Gracie, 36, ends his 10-year MMA career with a record of 8-2-0 (six submissions).
A veteran of events such as UFC, One FC, Strikeforce, Sengoku and Bodog Fight, Gracie cites a lack of motivation for his reason to retire.
Pictured right: Roger Gracie vs Keith Jardine in 2012. Photo: Scott Olmos-USA TODAY Sports
"I decided to stop because I didn't think MMA was motivating me enough to keep dedicating myself 100 percent to an athlete's life," Gracie said in an interview with MMA Fighting.
I enjoyed it, it was a huge pleasure to do these 10 MMA fights, but I have no other ambitions. I just turned 36. I never wanted to compete longer than 38, and there's not much else left to conquer in MMA, something that would change my career."I just ended my career at a high level. I would have more to lose than to gain if I kept fighting MMA. If I had the same passion in MMA like I had in jiu-jitsu I would continue, but the only motivation that would keep me in MMA was money, and I'm against doing something focusing only on money. I don't think I'd even give my 100 percent in this case, so I decided to retire and focus on other things in my life."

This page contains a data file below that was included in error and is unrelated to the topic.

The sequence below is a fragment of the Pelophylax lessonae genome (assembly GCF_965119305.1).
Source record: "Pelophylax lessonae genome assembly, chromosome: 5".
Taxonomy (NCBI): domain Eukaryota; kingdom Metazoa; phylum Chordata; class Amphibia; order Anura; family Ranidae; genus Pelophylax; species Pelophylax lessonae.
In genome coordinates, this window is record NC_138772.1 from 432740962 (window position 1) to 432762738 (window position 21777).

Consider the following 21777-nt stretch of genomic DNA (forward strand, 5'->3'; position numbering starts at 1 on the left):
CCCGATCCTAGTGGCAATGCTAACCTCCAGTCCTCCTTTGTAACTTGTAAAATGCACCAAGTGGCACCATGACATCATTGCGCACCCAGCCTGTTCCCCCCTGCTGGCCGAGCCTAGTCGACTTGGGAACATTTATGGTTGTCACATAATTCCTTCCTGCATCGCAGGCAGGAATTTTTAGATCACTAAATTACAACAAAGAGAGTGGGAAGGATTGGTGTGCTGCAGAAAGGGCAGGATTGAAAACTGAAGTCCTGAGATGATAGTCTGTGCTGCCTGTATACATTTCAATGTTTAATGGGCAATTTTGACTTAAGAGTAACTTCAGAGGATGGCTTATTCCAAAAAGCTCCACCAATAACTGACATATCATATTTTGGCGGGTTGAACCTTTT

Gracie is one of the most accomplished of all jiu-jitsu competitors with 10 IBJJF world titles. He is also a two-time ADCC champion and ADCC superfight champion.
He announced his retirement from jiu-jitsu after defeating Marcus 'Buchecha' Almeida in a superfight in July at Gracie Pro, an event in Rio de Janeiro.
Gracie says his focus from here on out will be on teaching at his gym in London and developing his team.